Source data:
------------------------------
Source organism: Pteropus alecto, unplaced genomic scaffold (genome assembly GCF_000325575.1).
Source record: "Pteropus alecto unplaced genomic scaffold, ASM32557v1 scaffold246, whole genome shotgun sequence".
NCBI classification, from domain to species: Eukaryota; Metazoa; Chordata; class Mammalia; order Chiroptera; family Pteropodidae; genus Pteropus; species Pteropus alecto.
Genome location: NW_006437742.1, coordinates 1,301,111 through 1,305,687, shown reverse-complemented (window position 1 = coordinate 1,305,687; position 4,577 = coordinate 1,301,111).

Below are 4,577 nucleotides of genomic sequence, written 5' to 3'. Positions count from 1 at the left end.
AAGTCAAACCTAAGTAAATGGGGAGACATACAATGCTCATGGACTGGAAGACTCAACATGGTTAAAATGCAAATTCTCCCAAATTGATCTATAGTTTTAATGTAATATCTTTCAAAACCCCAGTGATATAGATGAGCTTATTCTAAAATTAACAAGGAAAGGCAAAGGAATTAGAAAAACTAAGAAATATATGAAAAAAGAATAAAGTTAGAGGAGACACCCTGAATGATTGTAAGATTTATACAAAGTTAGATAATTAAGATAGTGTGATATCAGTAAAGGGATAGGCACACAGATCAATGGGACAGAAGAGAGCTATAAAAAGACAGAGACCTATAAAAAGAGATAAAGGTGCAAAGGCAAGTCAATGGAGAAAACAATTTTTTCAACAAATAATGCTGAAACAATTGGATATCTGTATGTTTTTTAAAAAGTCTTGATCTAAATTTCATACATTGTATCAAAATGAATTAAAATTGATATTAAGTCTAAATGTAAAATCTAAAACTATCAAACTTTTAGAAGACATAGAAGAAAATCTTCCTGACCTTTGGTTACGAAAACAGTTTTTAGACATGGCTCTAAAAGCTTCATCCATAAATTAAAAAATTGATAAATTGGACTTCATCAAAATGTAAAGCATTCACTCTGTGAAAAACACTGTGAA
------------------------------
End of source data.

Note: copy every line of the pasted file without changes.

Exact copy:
Source organism: Pteropus alecto, unplaced genomic scaffold (genome assembly GCF_000325575.1).
Source record: "Pteropus alecto unplaced genomic scaffold, ASM32557v1 scaffold246, whole genome shotgun sequence".
NCBI classification, from domain to species: Eukaryota; Metazoa; Chordata; class Mammalia; order Chiroptera; family Pteropodidae; genus Pteropus; species Pteropus alecto.
Genome location: NW_006437742.1, coordinates 1,301,111 through 1,305,687, shown reverse-complemented (window position 1 = coordinate 1,305,687; position 4,577 = coordinate 1,301,111).

Below are 4,577 nucleotides of genomic sequence, written 5' to 3'. Positions count from 1 at the left end.
AAGTCAAACCTAAGTAAATGGGGAGACATACAATGCTCATGGACTGGAAGACTCAACATGGTTAAAATGCAAATTCTCCCAAATTGATCTATAGTTTTAATGTAATATCTTTCAAAACCCCAGTGATATAGATGAGCTTATTCTAAAATTAACAAGGAAAGGCAAAGGAATTAGAAAAACTAAGAAATATATGAAAAAAGAATAAAGTTAGAGGAGACACCCTGAATGATTGTAAGATTTATACAAAGTTAGATAATTAAGATAGTGTGATATCAGTAAAGGGATAGGCACACAGATCAATGGGACAGAAGAGAGCTATAAAAAGACAGAGACCTATAAAAAGAGATAAAGGTGCAAAGGCAAGTCAATGGAGAAAACAATTTTTTCAACAAATAATGCTGAAACAATTGGATATCTGTATGTTTTTTAAAAAGTCTTGATCTAAATTTCATACATTGTATCAAAATGAATTAAAATTGATATTAAGTCTAAATGTAAAATCTAAAACTATCAAACTTTTAGAAGACATAGAAGAAAATCTTCCTGACCTTTGGTTACGAAAACAGTTTTTAGACATGGCTCTAAAAGCTTCATCCATAAATTAAAAAATTGATAAATTGGACTTCATCAAAATGTAAAGCATTCACTCTGTGAAAAACACTGTGAA